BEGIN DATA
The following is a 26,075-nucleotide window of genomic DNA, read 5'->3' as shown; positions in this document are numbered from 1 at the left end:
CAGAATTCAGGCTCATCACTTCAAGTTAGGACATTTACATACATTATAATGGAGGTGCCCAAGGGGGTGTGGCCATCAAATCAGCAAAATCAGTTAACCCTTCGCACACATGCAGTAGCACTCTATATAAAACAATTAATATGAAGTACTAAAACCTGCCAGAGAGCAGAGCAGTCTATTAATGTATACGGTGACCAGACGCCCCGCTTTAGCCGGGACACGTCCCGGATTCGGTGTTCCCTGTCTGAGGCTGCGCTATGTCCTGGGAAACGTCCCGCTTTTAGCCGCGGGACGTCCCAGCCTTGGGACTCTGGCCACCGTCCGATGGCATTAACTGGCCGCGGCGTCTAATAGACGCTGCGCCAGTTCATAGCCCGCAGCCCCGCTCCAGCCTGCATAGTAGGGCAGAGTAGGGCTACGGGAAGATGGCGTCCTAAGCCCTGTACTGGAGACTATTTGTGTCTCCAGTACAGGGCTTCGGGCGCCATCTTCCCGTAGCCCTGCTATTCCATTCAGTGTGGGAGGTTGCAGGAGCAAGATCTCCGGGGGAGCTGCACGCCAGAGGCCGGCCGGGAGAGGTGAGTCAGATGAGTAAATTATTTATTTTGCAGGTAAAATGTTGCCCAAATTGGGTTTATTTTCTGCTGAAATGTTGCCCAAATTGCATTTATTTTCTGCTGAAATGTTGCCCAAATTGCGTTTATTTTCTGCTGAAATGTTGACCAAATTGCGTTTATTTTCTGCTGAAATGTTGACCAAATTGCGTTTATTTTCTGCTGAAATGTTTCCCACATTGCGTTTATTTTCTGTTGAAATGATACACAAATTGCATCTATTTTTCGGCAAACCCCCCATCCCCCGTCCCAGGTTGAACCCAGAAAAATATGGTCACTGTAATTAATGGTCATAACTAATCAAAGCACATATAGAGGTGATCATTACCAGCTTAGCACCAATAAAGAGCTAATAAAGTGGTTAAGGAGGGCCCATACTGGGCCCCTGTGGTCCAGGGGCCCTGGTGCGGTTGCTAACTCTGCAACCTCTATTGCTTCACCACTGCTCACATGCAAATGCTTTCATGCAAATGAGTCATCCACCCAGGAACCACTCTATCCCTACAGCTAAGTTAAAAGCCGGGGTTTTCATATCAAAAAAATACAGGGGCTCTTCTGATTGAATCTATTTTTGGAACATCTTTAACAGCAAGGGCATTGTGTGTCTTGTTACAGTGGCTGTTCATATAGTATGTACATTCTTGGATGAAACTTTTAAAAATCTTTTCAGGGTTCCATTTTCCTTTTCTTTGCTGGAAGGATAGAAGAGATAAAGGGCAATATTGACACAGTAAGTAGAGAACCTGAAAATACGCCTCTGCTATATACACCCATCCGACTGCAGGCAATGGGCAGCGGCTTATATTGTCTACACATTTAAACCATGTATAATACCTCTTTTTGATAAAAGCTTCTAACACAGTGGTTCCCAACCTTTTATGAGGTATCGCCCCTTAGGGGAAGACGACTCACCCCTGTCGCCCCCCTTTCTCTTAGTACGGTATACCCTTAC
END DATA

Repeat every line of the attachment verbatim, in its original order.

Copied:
The following is a 26,075-nucleotide window of genomic DNA, read 5'->3' as shown; positions in this document are numbered from 1 at the left end:
CAGAATTCAGGCTCATCACTTCAAGTTAGGACATTTACATACATTATAATGGAGGTGCCCAAGGGGGTGTGGCCATCAAATCAGCAAAATCAGTTAACCCTTCGCACACATGCAGTAGCACTCTATATAAAACAATTAATATGAAGTACTAAAACCTGCCAGAGAGCAGAGCAGTCTATTAATGTATACGGTGACCAGACGCCCCGCTTTAGCCGGGACACGTCCCGGATTCGGTGTTCCCTGTCTGAGGCTGCGCTATGTCCTGGGAAACGTCCCGCTTTTAGCCGCGGGACGTCCCAGCCTTGGGACTCTGGCCACCGTCCGATGGCATTAACTGGCCGCGGCGTCTAATAGACGCTGCGCCAGTTCATAGCCCGCAGCCCCGCTCCAGCCTGCATAGTAGGGCAGAGTAGGGCTACGGGAAGATGGCGTCCTAAGCCCTGTACTGGAGACTATTTGTGTCTCCAGTACAGGGCTTCGGGCGCCATCTTCCCGTAGCCCTGCTATTCCATTCAGTGTGGGAGGTTGCAGGAGCAAGATCTCCGGGGGAGCTGCACGCCAGAGGCCGGCCGGGAGAGGTGAGTCAGATGAGTAAATTATTTATTTTGCAGGTAAAATGTTGCCCAAATTGGGTTTATTTTCTGCTGAAATGTTGCCCAAATTGCATTTATTTTCTGCTGAAATGTTGCCCAAATTGCGTTTATTTTCTGCTGAAATGTTGACCAAATTGCGTTTATTTTCTGCTGAAATGTTGACCAAATTGCGTTTATTTTCTGCTGAAATGTTTCCCACATTGCGTTTATTTTCTGTTGAAATGATACACAAATTGCATCTATTTTTCGGCAAACCCCCCATCCCCCGTCCCAGGTTGAACCCAGAAAAATATGGTCACTGTAATTAATGGTCATAACTAATCAAAGCACATATAGAGGTGATCATTACCAGCTTAGCACCAATAAAGAGCTAATAAAGTGGTTAAGGAGGGCCCATACTGGGCCCCTGTGGTCCAGGGGCCCTGGTGCGGTTGCTAACTCTGCAACCTCTATTGCTTCACCACTGCTCACATGCAAATGCTTTCATGCAAATGAGTCATCCACCCAGGAACCACTCTATCCCTACAGCTAAGTTAAAAGCCGGGGTTTTCATATCAAAAAAATACAGGGGCTCTTCTGATTGAATCTATTTTTGGAACATCTTTAACAGCAAGGGCATTGTGTGTCTTGTTACAGTGGCTGTTCATATAGTATGTACATTCTTGGATGAAACTTTTAAAAATCTTTTCAGGGTTCCATTTTCCTTTTCTTTGCTGGAAGGATAGAAGAGATAAAGGGCAATATTGACACAGTAAGTAGAGAACCTGAAAATACGCCTCTGCTATATACACCCATCCGACTGCAGGCAATGGGCAGCGGCTTATATTGTCTACACATTTAAACCATGTATAATACCTCTTTTTGATAAAAGCTTCTAACACAGTGGTTCCCAACCTTTTATGAGGTATCGCCCCTTAGGGGAAGACGACTCACCCCTGTCGCCCCCCTTTCTCTTAGTACGGTATACCCTTAC